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Date of Issue: September 17, 2008

Federal grand jury investigates GSR

The federal bankruptcy case of GSR Development LLC and former principals Robert Byrne and Steve Noriega has moved from bankruptcy court to criminal court with the announcement that a federal grand jury in Tampa subpoenaed records of the three island cities.

City clerks in Anna Maria, Holmes Beach and Bradenton Beach were subpoenaed to provide the grand jury with all documents and correspondence relating to Byrne or Noriega, or GSR permit applications, denials, site-plans and miscellaneous conversations.

The subpoenas had required that the city clerks appear in court, but Anna Maria city clerk Alice Baird said she was told by a Federal Bureau of Investigation agent that she was not needed to testify at this time, only to provide the requested documents.

The subpoenas were served by FBI special agent Leo Martinez of Sarasota. All questions to the FBI’s Sarasota office were referred to the U.S. Attorney’s office in Tampa.

U.S. Attorney spokesperson Steve Cole, however, could neither confirm nor deny the existence of any investigation. He cautioned that this is only a grand jury subpoena, although it does indicate the grand jury has an interest in the activities of Byrne and Noriega.

Confirmation of any investigation usually occurs when a party is arrested and charged by the U.S. attorney. Once a grand jury completes its investigation, its findings are forwarded to the U.S. Attorney’s office for a decision on whether or not the evidence warrants prosecution, Cole indicated.

GSR investors Mel and Carol Yudofsky of Holmes Beach and Kent Davis, also of Holmes Beach, said they have not been contacted to give testimony or provide documents.

“This is the first I’ve heard about it,” said Davis, who gave Byrne a personal loan of $600,000. The Yudofskys invested some $441,000 in the company.

Through a civil suit against Byrne, Davis recovered all but approximately $135,000 from Byrne, and he and other investors eventually forced Byrne into personal bankruptcy in an effort to recover additional money. Neither the GSR bankruptcy, nor Byrne’s personal bankruptcy, were discharged by the bankruptcy court.

Mel Yudofsky also said he has not been called to testify before the grand jury. “I would have a lot to say,” he added, noting that he looks forward to his day in court with Byrne and Noriega.

Efforts to reach former GSR employees Laura Delatorre and Debby Dorsey to determine if they have been subpoenaed were unsuccessful, as were efforts to contact Byrne or Noriega for comment.

A source close to the GSR bankruptcy case estimated the amount of money involved in the grand jury probe could be as high $11 million in unaccountable funds.

The glory years

From 2002 to 2006, Byrne and Noriega were the darlings of Island real estate development.

Noriega once appeared before the Anna Maria City Commission during GSR’s 2002 site-plan application for the Villa Rosa development on South Bay Boulevard and boasted confidently, “We are going to change the face of Island real estate.”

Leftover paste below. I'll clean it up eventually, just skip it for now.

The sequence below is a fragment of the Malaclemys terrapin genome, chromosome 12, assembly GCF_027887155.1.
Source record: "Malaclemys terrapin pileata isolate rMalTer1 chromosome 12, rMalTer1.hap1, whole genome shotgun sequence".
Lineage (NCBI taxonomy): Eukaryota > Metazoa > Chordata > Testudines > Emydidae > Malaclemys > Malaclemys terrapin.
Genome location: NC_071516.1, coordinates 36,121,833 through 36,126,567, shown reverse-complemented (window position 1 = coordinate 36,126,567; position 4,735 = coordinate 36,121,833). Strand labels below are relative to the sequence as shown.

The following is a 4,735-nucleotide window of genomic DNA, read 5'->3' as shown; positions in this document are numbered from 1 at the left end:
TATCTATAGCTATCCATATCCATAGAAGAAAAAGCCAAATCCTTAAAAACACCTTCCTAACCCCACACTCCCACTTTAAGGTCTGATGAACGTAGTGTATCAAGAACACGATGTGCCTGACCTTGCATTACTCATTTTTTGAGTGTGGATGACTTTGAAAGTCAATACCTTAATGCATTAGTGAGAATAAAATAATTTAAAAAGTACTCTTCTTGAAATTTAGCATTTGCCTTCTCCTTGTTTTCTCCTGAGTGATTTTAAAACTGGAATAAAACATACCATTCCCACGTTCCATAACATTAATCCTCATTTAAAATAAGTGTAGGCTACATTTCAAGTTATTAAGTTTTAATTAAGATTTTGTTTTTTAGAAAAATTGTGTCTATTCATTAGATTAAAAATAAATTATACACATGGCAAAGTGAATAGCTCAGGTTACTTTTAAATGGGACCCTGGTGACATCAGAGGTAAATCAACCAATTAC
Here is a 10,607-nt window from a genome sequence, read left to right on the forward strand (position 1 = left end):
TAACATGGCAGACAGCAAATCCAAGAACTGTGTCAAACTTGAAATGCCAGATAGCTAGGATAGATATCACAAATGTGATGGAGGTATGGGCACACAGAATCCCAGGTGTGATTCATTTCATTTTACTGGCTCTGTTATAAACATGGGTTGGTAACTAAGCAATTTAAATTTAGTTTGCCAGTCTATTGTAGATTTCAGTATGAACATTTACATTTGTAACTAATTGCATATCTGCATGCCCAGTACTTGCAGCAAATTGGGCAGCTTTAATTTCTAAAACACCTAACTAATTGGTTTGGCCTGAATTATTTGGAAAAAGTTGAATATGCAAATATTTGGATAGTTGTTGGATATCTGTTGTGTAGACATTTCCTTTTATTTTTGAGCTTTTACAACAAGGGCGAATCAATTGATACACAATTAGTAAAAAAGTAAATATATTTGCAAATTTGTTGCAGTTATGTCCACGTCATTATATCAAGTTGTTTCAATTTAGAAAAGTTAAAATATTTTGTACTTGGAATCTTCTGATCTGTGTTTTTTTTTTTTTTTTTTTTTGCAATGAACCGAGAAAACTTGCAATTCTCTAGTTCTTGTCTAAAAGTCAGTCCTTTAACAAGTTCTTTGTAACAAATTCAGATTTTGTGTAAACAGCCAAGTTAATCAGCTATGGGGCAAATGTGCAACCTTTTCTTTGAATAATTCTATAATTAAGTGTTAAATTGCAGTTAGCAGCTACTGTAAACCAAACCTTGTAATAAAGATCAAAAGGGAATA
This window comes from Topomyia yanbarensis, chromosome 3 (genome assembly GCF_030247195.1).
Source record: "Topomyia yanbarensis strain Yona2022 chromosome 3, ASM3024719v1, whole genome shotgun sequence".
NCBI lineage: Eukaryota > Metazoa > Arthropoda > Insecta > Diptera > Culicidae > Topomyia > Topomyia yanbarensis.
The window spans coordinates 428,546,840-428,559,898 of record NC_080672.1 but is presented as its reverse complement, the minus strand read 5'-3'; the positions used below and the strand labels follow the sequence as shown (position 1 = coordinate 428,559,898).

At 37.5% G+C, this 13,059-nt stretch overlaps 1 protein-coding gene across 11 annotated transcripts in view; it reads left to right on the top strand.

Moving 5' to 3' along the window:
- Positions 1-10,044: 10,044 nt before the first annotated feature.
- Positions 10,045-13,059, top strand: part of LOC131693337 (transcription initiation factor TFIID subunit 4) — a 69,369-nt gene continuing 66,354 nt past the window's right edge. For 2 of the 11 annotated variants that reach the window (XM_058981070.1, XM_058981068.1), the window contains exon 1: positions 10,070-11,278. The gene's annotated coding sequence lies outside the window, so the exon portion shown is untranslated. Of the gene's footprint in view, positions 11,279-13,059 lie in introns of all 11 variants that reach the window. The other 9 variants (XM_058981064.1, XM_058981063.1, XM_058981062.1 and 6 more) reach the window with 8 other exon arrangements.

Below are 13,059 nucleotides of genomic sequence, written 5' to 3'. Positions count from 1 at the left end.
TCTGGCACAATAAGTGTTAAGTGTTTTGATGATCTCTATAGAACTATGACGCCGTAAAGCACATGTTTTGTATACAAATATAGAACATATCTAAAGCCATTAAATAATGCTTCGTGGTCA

True to his word, Noriega, accompanied by Byrne, did as promised.

Collecting Island investors like jam attracts flies, including food server Cynthia Graeff, who invested $25,000, GSR purchased more than 20 properties on the Island during the Island’s real estate hey-days.

GSR claimed it would be developing these properties for the high-end real estate market and advertised Villa Rosa homes would cost between $1.5 million and $3 million, and maybe more. The company also announced plans for Rosa del Mar, a luxury condominium complex on the Gulf of Mexico in Bradenton Beach, and held a grand opening party, complete with elected officials and other dignitaries heaping praise on Byrne and Noriega.

Not a single slab of cement was ever poured at Rosa del Mar.

GSR officials took advantage of the apparent greed, or shortsightedness, of some banks that wanted to be involved in what was then a highly profitable real estate market.

Shortly after purchasing a property, GSR would obtain a new appraisal of the property that showed the value had jumped considerably from the purchase price. The company would then refinance the property for the maximum value. With Island real estate prices skyrocketing, banks and mortgage companies seemed to be lining the steps of GSR’s office on South Bay Boulevard daily, eager to cash in on the spoils.

Surprisingly, some banks failed to notice, or conveniently ignored, why all the GSR properties were suddenly at such a high value, why none of GSR’s grandiose projects were ever completed, or why the majority of new appraisals were performed by the same person.

Perhaps it was because Byrne and Noriega fit the profile of high-end Florida real estate developers.

Sharp dressers, they both drove new luxury cars, dined at the best restaurants, were known to leave $100 tips for a simple lunch, gave extravagant jewelry as gifts to friends, and entertained friends and potential investors by flying them on their private plane to the Bahamas, the Dominican Republic and other Caribbean destinations for weekend vacations.